This story was originally published on Beliefnet in 2000

CHICAGO, Feb. 25 (AP) - Nearly four months after major surgery, a fiery Louis Farrakhan returned to a public forum, criticizing actions taken by the administration of George W. Bush.

The Nation of Islam leader said he wasn't sure, as recently as Friday, that he would be feeling well enough to give his annual speech for Saviours' Day in honor of the group's founders.

Farrakhan's Nation of Islam is a black nationalist group that says it is guided by the Koran, but is not considered a true Muslim sect by many more traditional followers of Islam.

Farrakhan said Sunday that he wanted to set the record straight for anyone who thought his serious health issues have caused him to soften. The 67-year-old Farrakhan had surgery Nov. 1 to repair damage done by treatment for prostate cancer.

``When I said I had a near-death experience, they said, 'Well, this is a kinder, sweeter, gentler Farrakhan.' The hell he is,'' Farrakhan said to rousing applause from the crowd of 4,000 who gathered at a church on Chicago's far South Side. The speech was also broadcast nationwide.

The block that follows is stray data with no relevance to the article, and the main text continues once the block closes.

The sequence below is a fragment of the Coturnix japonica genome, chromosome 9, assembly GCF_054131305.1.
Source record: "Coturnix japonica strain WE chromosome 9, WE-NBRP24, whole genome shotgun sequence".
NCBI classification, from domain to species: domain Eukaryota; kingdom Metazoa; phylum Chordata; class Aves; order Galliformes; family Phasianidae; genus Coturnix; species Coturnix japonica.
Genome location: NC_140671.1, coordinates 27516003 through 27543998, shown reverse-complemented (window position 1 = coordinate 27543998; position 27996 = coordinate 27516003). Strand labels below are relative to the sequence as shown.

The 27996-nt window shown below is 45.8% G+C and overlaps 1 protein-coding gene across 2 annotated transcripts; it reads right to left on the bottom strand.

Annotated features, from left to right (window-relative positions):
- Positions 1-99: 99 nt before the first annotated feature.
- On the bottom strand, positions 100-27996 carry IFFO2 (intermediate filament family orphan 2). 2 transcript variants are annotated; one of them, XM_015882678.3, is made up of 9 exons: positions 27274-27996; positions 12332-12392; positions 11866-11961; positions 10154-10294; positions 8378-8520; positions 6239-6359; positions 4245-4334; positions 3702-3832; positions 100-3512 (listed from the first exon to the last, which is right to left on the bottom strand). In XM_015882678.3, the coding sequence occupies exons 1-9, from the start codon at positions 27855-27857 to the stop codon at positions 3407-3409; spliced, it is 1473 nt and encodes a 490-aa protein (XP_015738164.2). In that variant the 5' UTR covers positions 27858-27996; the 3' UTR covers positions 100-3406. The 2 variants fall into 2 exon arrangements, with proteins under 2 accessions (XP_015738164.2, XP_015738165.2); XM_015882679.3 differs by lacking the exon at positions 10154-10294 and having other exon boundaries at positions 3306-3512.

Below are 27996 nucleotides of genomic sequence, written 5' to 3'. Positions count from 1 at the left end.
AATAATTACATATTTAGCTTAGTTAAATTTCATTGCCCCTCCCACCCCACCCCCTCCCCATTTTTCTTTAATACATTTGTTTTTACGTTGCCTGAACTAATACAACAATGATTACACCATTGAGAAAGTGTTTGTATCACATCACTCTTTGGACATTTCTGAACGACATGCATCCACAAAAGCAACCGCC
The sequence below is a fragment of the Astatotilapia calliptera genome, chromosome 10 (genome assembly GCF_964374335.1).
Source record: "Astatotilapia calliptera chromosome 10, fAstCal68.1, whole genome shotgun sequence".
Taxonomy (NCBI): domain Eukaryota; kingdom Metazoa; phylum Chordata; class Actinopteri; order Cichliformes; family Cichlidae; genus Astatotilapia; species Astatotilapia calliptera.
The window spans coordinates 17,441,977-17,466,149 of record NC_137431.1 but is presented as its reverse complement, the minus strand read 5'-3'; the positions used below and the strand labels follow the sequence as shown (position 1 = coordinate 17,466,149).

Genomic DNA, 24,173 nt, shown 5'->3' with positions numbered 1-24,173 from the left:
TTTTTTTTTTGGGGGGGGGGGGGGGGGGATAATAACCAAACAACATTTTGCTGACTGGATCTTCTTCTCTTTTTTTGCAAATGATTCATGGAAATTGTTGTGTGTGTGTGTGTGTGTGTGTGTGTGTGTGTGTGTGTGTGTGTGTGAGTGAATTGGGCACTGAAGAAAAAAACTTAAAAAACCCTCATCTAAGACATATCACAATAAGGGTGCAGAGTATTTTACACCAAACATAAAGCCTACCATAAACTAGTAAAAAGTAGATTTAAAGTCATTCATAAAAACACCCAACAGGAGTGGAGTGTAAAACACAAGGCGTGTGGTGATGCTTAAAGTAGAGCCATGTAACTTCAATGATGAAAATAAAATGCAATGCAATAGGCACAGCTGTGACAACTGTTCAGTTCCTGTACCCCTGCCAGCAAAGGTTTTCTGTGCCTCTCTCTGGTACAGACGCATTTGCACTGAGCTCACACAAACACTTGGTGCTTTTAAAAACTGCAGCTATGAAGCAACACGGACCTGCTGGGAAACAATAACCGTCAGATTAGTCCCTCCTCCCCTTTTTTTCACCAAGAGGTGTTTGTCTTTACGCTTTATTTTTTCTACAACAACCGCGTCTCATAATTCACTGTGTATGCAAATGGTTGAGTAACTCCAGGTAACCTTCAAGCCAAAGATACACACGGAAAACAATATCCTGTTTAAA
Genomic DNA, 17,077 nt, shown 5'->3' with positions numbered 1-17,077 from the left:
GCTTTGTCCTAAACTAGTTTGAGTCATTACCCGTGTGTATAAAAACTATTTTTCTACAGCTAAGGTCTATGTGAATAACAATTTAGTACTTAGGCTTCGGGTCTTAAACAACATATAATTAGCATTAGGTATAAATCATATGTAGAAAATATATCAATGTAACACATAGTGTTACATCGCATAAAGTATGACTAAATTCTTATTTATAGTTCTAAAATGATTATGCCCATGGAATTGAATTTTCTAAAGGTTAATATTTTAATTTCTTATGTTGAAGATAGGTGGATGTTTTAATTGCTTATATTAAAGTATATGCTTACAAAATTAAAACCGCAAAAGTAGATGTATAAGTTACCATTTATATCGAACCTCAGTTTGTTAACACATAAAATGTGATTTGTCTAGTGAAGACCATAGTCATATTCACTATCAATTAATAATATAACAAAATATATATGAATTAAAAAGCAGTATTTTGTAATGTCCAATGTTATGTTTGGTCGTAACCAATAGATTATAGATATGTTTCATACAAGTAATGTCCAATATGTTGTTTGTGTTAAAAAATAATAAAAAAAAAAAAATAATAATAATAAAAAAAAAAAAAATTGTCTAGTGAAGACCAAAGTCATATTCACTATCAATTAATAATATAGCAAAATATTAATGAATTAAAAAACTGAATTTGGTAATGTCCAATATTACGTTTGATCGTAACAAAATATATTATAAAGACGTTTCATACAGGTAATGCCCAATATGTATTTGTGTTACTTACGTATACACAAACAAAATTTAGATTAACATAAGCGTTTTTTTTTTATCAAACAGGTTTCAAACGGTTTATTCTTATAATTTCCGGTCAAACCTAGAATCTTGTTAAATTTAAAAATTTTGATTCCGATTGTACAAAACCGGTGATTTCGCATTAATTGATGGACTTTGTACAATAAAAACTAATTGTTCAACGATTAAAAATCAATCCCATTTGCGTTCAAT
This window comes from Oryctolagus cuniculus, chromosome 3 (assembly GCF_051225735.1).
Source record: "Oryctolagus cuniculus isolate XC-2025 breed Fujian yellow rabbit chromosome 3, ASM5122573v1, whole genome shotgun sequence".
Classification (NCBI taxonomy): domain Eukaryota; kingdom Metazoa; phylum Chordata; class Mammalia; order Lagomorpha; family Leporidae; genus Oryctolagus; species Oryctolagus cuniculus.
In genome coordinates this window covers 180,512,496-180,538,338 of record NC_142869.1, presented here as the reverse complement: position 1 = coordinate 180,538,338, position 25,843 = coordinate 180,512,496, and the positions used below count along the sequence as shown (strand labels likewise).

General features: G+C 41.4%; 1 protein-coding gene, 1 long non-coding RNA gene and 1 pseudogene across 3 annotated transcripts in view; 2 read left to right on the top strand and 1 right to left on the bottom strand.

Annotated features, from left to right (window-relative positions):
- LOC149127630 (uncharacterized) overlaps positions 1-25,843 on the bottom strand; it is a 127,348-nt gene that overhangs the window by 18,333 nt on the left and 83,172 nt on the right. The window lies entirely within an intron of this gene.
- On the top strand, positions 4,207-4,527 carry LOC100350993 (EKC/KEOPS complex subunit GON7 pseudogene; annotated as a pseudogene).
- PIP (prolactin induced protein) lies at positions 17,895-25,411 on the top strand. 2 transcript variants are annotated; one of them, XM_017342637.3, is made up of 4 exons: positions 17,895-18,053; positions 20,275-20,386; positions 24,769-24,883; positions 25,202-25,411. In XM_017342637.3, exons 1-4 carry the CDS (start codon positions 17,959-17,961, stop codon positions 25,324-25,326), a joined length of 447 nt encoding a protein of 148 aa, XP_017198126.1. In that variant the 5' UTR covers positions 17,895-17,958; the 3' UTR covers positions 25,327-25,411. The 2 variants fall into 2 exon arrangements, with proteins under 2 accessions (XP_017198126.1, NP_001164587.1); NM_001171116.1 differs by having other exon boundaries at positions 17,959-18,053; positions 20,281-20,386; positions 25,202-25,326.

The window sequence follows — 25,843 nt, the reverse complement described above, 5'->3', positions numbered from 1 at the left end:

Farrakhan criticized Bush for recent missile strikes launched in Iraq, a predominantly Muslim country, and education proposals that Farrakhan said would do little to help minority and poor children.

He also asked Christian ministers in attendance to reject new federal funding proposals for faith-based organizations, which he said was partially a ploy to woo the large number of black Americans who voted for Democrat Al Gore.

``Bush is not foolish,'' Farrakhan said. ``He wants to win you, preacher.''

Farrakhan came to the defense of the Rev. Jesse Jackson, the Chicago-based black civil rights leader who revealed last month that he had fathered a now 20-month-old daughter during an extramarital affair.

``Let no one throw a stone at Rev. Jackson or anyone else,'' said Farrakhan, who also questioned the timing of the tabloid story. The article that prompted the revelation from Jackson was published days before Jackson was to lead a rally in Florida to protest allegations that black voters were kept from the polls.

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